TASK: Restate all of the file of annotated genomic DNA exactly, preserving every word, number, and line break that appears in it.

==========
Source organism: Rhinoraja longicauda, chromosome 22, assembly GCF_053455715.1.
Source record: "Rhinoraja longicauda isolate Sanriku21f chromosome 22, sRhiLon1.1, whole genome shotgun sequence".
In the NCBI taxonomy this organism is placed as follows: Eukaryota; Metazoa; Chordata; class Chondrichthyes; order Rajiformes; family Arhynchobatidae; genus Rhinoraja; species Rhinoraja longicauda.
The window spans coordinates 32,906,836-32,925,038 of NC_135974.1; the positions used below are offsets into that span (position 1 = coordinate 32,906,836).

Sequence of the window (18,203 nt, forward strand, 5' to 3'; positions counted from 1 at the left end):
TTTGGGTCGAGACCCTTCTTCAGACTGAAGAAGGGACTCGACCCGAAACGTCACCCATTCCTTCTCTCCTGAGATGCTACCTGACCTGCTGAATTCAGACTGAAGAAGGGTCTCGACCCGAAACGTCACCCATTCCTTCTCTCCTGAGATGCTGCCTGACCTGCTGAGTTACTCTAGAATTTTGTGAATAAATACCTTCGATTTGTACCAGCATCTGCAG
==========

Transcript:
Source organism: Rhinoraja longicauda, chromosome 22, assembly GCF_053455715.1.
Source record: "Rhinoraja longicauda isolate Sanriku21f chromosome 22, sRhiLon1.1, whole genome shotgun sequence".
In the NCBI taxonomy this organism is placed as follows: Eukaryota; Metazoa; Chordata; class Chondrichthyes; order Rajiformes; family Arhynchobatidae; genus Rhinoraja; species Rhinoraja longicauda.
The window spans coordinates 32,906,836-32,925,038 of NC_135974.1; the positions used below are offsets into that span (position 1 = coordinate 32,906,836).

Sequence of the window (18,203 nt, forward strand, 5' to 3'; positions counted from 1 at the left end):
TTTGGGTCGAGACCCTTCTTCAGACTGAAGAAGGGACTCGACCCGAAACGTCACCCATTCCTTCTCTCCTGAGATGCTACCTGACCTGCTGAATTCAGACTGAAGAAGGGTCTCGACCCGAAACGTCACCCATTCCTTCTCTCCTGAGATGCTGCCTGACCTGCTGAGTTACTCTAGAATTTTGTGAATAAATACCTTCGATTTGTACCAGCATCTGCAG